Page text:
Copyright © Reed Business Information, a division of Reed Elsevier Inc. All rights reserved. Distributed by Syndetic Solutions Inc. Terms

...More

World Fantasy Awards
Click to search this book in our catalog The Rainy Season
by James Blaylock

Library Journal The coming of the rains to California's mission country releases a torrent of unusual activities surrounding a century-old mystery. Photographer Phil Ainsworth finds his life altered by the adoption of his late sister's child and the legacy she brings with her. As ghosts and strangers from the past seek redress for old grievances, a young girl's life hinges on the possession of a strange crystal and a magical well. The author of Winter Tides continues to display an uncanny talent for low-key, off-kilter drama, infusing the modern world with a supernatural tint. Blaylock's evocative prose and studied pacing make him one of the most distinctive contributors to American magical realism. Recommended for most libraries. Copyright 1999 Cahners Business Information.

Copyright © Reed Business Information, a division of Reed Elsevier Inc. All rights reserved.

Publishers Weekly The central conceit of this elegant, accomplished contemporary ghost story is that fuentesÄsprings in which children have been ritually drownedÄare portals of inexact time travel. A byproduct of the ritual, and of time-traveling, is that memory is cast off in the form of a crystal stone, which allows its holder to experience the cast-off memory, which "might be transferred to living flesh." Hale Appleton, leader of the Societas Fraternia, a spiritualist cult, creates one such crystal in 1884. The stone is then stolen, and pursued to the present day. Timelines and characters overlap here. Scenes from previous centuries take place on the periphery of the present story line, wherein Phil Ainsworth, an insular photographer who lives in Southern California, where Appleton made his sacrifice, gains custody of his niece. People from the past and present converge on Ainsworth in an attempt to get the crystal, or to block the portalÄa well on his propertyÄfrom being neutralized. Ambitious plotting and characterization augment Blaylock's (Winter Tide) lush language (ripples in a well "cast a hundred shifting shadows... crisscrossing in geometric confusion"). This is one ghostly tale that stands on very solid ground. (Aug.) FYI: Blaylock has received two World Fantasy Awards, one for best short fiction ("Paper Dragons," 1986) and one for best short story ("Thirteen Phantasms," 1997). Copyright 1999 Cahners Business Information.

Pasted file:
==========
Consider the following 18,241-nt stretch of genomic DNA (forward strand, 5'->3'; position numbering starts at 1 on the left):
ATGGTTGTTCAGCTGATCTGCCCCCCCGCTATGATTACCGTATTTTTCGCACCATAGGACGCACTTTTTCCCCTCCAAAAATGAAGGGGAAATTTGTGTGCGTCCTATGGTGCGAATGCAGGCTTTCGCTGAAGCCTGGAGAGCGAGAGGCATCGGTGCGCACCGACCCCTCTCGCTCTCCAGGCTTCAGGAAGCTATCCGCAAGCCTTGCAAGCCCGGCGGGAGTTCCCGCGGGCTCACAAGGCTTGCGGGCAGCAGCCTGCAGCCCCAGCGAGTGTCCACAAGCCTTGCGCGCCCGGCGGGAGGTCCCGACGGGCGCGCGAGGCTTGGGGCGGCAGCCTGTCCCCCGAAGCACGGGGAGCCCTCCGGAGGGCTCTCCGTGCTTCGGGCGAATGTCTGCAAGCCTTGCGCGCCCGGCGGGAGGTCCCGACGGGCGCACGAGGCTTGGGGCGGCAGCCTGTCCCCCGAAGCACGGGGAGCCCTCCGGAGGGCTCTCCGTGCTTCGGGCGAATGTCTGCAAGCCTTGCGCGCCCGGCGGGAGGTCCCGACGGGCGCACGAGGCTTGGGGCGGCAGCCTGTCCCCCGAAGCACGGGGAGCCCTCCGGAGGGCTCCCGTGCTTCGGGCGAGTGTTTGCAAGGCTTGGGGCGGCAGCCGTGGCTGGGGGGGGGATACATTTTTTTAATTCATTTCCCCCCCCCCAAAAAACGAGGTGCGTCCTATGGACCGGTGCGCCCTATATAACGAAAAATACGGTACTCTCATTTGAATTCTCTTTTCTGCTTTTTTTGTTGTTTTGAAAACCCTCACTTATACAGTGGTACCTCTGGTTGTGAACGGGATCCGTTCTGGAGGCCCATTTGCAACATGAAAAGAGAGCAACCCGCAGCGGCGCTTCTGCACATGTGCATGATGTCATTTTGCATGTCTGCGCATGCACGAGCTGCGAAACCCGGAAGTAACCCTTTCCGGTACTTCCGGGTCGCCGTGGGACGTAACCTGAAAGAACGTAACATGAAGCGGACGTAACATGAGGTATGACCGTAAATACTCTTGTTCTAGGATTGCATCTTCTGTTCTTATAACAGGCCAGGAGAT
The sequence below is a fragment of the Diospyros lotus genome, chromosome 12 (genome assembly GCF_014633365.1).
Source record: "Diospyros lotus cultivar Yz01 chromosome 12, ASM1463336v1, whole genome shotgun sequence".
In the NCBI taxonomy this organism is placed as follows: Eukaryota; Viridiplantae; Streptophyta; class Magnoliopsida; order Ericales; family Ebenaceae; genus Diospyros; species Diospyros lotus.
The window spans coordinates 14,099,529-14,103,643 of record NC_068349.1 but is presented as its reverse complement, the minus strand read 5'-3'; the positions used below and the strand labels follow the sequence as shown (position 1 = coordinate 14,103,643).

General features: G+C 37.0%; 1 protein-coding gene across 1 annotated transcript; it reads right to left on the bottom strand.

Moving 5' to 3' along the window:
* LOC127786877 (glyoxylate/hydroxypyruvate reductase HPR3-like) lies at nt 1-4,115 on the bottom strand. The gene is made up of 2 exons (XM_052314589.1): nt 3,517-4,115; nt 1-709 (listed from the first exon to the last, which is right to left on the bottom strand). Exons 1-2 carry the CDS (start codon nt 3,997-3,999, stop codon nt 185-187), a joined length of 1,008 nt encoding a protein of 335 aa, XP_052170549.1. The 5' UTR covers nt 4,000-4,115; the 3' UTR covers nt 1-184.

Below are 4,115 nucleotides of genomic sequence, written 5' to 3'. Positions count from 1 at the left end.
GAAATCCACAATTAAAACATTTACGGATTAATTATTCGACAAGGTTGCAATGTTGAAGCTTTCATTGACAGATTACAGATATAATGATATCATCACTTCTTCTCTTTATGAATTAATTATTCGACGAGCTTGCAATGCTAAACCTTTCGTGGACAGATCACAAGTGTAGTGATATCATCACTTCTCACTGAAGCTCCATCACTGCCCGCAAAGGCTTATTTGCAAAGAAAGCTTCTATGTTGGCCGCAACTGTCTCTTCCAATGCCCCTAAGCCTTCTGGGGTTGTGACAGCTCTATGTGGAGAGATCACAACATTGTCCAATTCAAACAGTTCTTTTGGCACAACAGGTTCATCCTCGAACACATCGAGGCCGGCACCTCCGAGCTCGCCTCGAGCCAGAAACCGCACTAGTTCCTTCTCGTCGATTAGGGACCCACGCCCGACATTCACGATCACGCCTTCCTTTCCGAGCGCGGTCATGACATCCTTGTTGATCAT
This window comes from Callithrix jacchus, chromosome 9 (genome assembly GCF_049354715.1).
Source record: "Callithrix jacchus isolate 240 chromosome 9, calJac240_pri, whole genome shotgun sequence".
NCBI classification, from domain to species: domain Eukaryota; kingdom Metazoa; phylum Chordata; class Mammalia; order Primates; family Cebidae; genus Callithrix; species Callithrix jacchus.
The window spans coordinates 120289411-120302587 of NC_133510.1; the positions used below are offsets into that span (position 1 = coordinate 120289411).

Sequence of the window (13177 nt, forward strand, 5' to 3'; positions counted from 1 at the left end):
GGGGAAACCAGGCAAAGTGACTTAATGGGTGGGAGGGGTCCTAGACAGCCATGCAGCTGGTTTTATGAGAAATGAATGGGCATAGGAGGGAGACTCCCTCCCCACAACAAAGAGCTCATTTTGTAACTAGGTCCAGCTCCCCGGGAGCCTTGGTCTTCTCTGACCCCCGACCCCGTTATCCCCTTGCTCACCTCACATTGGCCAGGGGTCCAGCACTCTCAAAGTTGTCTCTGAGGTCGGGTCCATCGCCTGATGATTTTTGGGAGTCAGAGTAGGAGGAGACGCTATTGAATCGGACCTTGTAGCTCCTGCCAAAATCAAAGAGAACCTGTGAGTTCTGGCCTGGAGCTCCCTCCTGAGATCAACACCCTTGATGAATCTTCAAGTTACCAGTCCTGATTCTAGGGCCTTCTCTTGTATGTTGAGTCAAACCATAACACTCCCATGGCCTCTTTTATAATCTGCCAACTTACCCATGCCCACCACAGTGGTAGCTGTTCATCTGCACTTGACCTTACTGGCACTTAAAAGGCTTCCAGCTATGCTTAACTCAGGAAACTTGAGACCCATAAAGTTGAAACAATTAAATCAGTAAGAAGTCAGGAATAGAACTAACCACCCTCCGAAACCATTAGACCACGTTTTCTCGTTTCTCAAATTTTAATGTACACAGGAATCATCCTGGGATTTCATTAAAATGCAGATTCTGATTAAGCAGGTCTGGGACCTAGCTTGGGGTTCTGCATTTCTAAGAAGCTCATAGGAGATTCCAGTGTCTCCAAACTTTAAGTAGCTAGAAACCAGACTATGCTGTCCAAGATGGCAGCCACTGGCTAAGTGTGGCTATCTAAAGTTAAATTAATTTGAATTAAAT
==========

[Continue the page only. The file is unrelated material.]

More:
Copyright © Reed Business Information, a division of Reed Elsevier Inc. All rights reserved.

Book list Blaylock continues to extend his range, this time with a novel of quiet--but not entirely psychological--horror. In southern California, underground aquifers may lie hidden for years, and in a rainy season, vanished pools and springs may suddenly reappear or even flood. One such pool turns out to hold more than water. Those who wade into it may thereafter wade out of their own proper time and not always be lucky enough to ever wade back. Inevitably, once what is happening by accident is understood, the foolhardy and the corrupt try to use the pool deliberately, with lethal results for themselves and others. Blaylock constructs what might be described as a leisurely page-turner: one wants to find out what comes next but doesn't feel compelled to rush onward to do so. Fans of horror in general--especially those who don't demand a high body count--as well as dedicated Blaylock fans will be well pleased. --Roland Green

From Booklist, Copyright © American Library Association. Used with permission.

...More